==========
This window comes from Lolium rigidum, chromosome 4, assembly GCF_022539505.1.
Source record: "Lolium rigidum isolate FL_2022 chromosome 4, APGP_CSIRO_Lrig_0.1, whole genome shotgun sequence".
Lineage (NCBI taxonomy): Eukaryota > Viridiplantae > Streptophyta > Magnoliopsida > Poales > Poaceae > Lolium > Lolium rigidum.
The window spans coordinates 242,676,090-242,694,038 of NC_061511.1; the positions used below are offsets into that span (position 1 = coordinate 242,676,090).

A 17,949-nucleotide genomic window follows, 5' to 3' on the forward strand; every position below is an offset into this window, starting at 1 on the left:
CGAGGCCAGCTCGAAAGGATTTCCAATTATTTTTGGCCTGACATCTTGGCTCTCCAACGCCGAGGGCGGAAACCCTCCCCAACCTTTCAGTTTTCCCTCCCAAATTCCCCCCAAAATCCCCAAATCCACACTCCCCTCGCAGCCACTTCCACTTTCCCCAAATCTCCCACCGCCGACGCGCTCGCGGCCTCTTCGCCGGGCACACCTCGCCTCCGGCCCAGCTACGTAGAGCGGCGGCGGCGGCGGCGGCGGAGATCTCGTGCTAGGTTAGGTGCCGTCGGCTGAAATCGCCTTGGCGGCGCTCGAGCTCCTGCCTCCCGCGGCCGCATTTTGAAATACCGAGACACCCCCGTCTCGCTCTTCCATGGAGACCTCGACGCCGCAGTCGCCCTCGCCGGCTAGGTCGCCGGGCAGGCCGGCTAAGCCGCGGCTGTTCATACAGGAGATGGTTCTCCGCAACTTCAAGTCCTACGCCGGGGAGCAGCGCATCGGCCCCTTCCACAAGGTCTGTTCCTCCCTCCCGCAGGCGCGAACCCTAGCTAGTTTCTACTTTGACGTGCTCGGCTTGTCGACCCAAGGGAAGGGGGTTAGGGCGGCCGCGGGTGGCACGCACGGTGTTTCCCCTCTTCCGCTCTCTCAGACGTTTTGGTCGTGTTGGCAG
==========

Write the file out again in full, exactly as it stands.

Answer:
This window comes from Lolium rigidum, chromosome 4, assembly GCF_022539505.1.
Source record: "Lolium rigidum isolate FL_2022 chromosome 4, APGP_CSIRO_Lrig_0.1, whole genome shotgun sequence".
Lineage (NCBI taxonomy): Eukaryota > Viridiplantae > Streptophyta > Magnoliopsida > Poales > Poaceae > Lolium > Lolium rigidum.
The window spans coordinates 242,676,090-242,694,038 of NC_061511.1; the positions used below are offsets into that span (position 1 = coordinate 242,676,090).

A 17,949-nucleotide genomic window follows, 5' to 3' on the forward strand; every position below is an offset into this window, starting at 1 on the left:
CGAGGCCAGCTCGAAAGGATTTCCAATTATTTTTGGCCTGACATCTTGGCTCTCCAACGCCGAGGGCGGAAACCCTCCCCAACCTTTCAGTTTTCCCTCCCAAATTCCCCCCAAAATCCCCAAATCCACACTCCCCTCGCAGCCACTTCCACTTTCCCCAAATCTCCCACCGCCGACGCGCTCGCGGCCTCTTCGCCGGGCACACCTCGCCTCCGGCCCAGCTACGTAGAGCGGCGGCGGCGGCGGCGGCGGAGATCTCGTGCTAGGTTAGGTGCCGTCGGCTGAAATCGCCTTGGCGGCGCTCGAGCTCCTGCCTCCCGCGGCCGCATTTTGAAATACCGAGACACCCCCGTCTCGCTCTTCCATGGAGACCTCGACGCCGCAGTCGCCCTCGCCGGCTAGGTCGCCGGGCAGGCCGGCTAAGCCGCGGCTGTTCATACAGGAGATGGTTCTCCGCAACTTCAAGTCCTACGCCGGGGAGCAGCGCATCGGCCCCTTCCACAAGGTCTGTTCCTCCCTCCCGCAGGCGCGAACCCTAGCTAGTTTCTACTTTGACGTGCTCGGCTTGTCGACCCAAGGGAAGGGGGTTAGGGCGGCCGCGGGTGGCACGCACGGTGTTTCCCCTCTTCCGCTCTCTCAGACGTTTTGGTCGTGTTGGCAG